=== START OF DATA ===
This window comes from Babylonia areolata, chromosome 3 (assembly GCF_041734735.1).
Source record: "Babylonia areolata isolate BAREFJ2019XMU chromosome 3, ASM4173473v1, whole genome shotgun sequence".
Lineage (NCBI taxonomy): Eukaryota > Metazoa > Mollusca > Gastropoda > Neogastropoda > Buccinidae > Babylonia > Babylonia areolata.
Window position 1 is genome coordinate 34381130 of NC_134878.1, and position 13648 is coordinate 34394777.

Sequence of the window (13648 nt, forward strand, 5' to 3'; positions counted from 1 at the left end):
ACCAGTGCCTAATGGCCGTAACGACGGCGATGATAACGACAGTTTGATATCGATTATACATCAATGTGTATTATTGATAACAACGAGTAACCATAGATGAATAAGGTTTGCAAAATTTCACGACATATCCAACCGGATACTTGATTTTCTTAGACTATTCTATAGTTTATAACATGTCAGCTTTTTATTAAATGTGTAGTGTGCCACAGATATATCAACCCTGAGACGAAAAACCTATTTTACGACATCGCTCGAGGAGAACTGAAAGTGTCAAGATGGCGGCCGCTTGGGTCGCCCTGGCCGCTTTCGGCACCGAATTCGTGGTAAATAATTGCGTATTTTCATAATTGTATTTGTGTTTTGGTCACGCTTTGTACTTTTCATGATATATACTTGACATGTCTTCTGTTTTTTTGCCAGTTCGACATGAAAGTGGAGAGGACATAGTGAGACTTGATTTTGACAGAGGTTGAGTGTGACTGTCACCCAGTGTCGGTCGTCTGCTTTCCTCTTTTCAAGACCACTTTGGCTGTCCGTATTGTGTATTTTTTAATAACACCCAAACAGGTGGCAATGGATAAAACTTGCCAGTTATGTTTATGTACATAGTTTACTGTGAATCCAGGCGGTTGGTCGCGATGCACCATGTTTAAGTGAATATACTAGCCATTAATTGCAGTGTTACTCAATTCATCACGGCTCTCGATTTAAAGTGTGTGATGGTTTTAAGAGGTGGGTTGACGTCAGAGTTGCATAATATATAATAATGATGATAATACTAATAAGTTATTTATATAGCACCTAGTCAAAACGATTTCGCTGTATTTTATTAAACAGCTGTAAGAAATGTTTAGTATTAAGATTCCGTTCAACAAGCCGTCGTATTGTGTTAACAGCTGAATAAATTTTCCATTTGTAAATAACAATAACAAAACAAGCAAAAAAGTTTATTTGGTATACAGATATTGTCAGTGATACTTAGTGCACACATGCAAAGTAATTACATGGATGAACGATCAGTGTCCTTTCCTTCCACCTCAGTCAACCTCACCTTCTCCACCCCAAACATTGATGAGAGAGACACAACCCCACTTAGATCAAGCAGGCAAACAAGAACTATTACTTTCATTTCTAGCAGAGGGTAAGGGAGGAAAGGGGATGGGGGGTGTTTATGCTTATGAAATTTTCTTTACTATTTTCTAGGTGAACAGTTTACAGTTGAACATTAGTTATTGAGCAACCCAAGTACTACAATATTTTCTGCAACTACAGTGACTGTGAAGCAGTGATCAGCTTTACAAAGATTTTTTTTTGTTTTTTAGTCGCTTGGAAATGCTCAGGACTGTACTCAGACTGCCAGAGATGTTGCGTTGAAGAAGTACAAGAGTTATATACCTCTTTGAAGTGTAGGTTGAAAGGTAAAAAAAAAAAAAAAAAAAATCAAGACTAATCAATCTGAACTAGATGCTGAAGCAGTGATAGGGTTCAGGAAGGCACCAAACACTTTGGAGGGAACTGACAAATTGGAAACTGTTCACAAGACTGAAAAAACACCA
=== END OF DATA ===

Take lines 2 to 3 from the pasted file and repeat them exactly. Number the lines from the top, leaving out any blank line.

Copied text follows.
Source record: "Babylonia areolata isolate BAREFJ2019XMU chromosome 3, ASM4173473v1, whole genome shotgun sequence".
Lineage (NCBI taxonomy): Eukaryota > Metazoa > Mollusca > Gastropoda > Neogastropoda > Buccinidae > Babylonia > Babylonia areolata.